Are credit union mergers keeping bankers up at night? Some reports point to banks becoming increasingly jittery about credit union mergers, concerned that some credit unions may become “too big for their britches” and pose a real threat.
In a recent Washington Business Journal article, the merger occurring with two of Maryland’s largest credit unions MECU ($1.1 billion, Baltimore, MD) and SECU Credit Union ($2.4 billion, Linthicum, MD) has banks wringing their hands, concerned that some credit unions are becoming too large.
SECU’s CEO Rod Staatz says he isn’t sure what could possibly be behind banks’ concern with his merger as SECU plans to merge with Anne Arundel County Employees’ Federal Credit Union ($82.4 million, Annapolis, MD) sometime this year.
“I can’t really speak to why banks may or may not be concerned with mergers happening in the credit union industry right now, but I can say we have seen an overwhelmingly positive response from members within Anne Arundel Employees’ Federal Credit Union and SECU, specifically, regarding our proposed merger,” Staatz explains.
He adds that concerned banks should consider that on a national level, credit unions make up approximately only 8% of market share versus banks. “Our main focus has always been, first and foremost, that we are acting in the best interests of our member base, and that we truly behave and perform as consumer advocates for them,” Staatz exerts. “Our motivations are different than that of banks. Our business model is predicated on serving members, not the profit margin. And since we continue to grow, we must be doing something right.”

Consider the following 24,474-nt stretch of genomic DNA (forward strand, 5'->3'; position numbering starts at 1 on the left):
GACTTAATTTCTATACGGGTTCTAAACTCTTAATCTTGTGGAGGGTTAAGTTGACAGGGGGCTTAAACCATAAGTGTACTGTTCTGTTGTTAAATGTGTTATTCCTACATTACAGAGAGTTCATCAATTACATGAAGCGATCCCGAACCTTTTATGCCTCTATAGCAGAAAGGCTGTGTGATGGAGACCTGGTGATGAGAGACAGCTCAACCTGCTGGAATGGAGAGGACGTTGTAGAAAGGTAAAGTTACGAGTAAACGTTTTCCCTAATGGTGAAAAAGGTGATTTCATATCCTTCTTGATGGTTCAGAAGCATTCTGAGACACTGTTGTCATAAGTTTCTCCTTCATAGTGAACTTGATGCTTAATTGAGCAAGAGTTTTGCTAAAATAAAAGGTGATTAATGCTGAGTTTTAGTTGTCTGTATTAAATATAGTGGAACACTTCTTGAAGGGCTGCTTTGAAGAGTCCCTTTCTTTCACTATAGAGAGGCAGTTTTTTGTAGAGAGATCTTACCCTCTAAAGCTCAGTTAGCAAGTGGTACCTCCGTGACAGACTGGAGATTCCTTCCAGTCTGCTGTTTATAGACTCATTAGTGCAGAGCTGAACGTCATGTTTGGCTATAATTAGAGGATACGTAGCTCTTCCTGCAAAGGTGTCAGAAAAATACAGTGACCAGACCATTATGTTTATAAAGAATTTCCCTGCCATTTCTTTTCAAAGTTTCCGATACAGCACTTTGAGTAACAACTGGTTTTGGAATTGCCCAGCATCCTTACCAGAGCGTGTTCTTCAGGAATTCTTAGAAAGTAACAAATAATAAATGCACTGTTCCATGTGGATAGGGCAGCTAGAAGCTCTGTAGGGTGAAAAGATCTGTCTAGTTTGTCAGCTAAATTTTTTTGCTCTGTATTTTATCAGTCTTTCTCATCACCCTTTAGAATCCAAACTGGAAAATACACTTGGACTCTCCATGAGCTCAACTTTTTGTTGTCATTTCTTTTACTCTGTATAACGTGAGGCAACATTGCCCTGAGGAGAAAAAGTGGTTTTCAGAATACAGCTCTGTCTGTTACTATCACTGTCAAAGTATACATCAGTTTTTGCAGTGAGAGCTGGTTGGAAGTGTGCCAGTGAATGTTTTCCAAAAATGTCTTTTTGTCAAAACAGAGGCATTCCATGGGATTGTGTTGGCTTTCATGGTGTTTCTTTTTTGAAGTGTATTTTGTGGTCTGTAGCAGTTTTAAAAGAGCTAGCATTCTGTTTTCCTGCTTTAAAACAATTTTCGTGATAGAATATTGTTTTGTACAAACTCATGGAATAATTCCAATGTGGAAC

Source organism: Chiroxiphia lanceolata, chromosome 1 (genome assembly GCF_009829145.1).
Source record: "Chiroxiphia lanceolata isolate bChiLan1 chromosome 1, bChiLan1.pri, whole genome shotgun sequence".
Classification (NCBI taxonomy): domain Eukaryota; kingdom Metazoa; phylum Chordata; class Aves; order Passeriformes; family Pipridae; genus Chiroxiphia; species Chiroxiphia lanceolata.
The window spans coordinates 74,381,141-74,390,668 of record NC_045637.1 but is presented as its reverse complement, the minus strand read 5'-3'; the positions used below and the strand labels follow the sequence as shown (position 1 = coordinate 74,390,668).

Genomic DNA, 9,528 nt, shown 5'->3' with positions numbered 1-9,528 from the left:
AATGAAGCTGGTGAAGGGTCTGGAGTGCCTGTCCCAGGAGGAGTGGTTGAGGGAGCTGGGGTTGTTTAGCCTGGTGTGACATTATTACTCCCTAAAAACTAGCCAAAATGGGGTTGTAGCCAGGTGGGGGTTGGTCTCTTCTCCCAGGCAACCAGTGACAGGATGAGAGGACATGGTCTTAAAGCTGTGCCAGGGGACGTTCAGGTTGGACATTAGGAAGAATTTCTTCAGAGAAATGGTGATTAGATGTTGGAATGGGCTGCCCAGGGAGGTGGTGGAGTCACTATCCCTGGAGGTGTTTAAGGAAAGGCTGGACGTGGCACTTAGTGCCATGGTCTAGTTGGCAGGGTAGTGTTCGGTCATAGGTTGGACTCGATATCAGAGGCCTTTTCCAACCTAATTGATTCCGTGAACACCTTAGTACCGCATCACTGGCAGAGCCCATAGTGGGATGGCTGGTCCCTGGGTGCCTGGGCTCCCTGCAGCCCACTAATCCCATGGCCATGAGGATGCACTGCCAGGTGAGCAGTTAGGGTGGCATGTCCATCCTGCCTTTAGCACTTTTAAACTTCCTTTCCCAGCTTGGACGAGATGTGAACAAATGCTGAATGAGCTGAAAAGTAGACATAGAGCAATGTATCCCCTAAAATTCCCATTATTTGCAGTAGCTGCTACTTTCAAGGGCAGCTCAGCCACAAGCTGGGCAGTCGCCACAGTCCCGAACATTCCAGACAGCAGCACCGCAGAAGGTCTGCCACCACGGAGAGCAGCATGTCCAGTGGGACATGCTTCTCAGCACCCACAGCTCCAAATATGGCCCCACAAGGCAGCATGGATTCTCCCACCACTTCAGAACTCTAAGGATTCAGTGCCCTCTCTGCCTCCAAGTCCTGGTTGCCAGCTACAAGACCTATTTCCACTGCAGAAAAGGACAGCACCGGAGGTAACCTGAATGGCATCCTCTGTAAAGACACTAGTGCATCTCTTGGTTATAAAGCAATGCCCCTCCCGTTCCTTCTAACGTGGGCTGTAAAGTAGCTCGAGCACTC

However Kathleen Murphy, CEO of the Maryland Bankers Association says that credit unions aren’t playing fair when they expand beyond their original roots. Expansion in this fashion should mean that credit unions be stripped of their tax exempt status and the credit union should convert to a bank.
“The more they expand and act like Federal Deposit Insurance Corp.-insured banks, they should convert to banks,” she said.
John Worth, NCUA chief economist explains that credit unions have been playing by the rules and facing assessments in order to insure depositors’ accounts. Worth says that the credit union insurance fund reached $3.3 billion in assessments over the past few years to maintain fund safety.
“You have to scratch your head to try to figure out what could possibly be the real reason why banks could have an issue with credit union mergers,” says Daniel Adams, President/CEO of Bellwood Federal Credit Union ($55 million, Richmond, VA). “Bottom line, as long as credit unions exist, whether small, medium or large, bankers don’t like it.”
“Competitively we are not going to make a dent against banks like Wells Fargo,” Adams continues. “It seems to be an issue that helps them to continue with their organizations. It’s like political football, however credit unions continue to remain focused on what’s most important--the membership.”
Credit Unions More Focused on Improving Member Services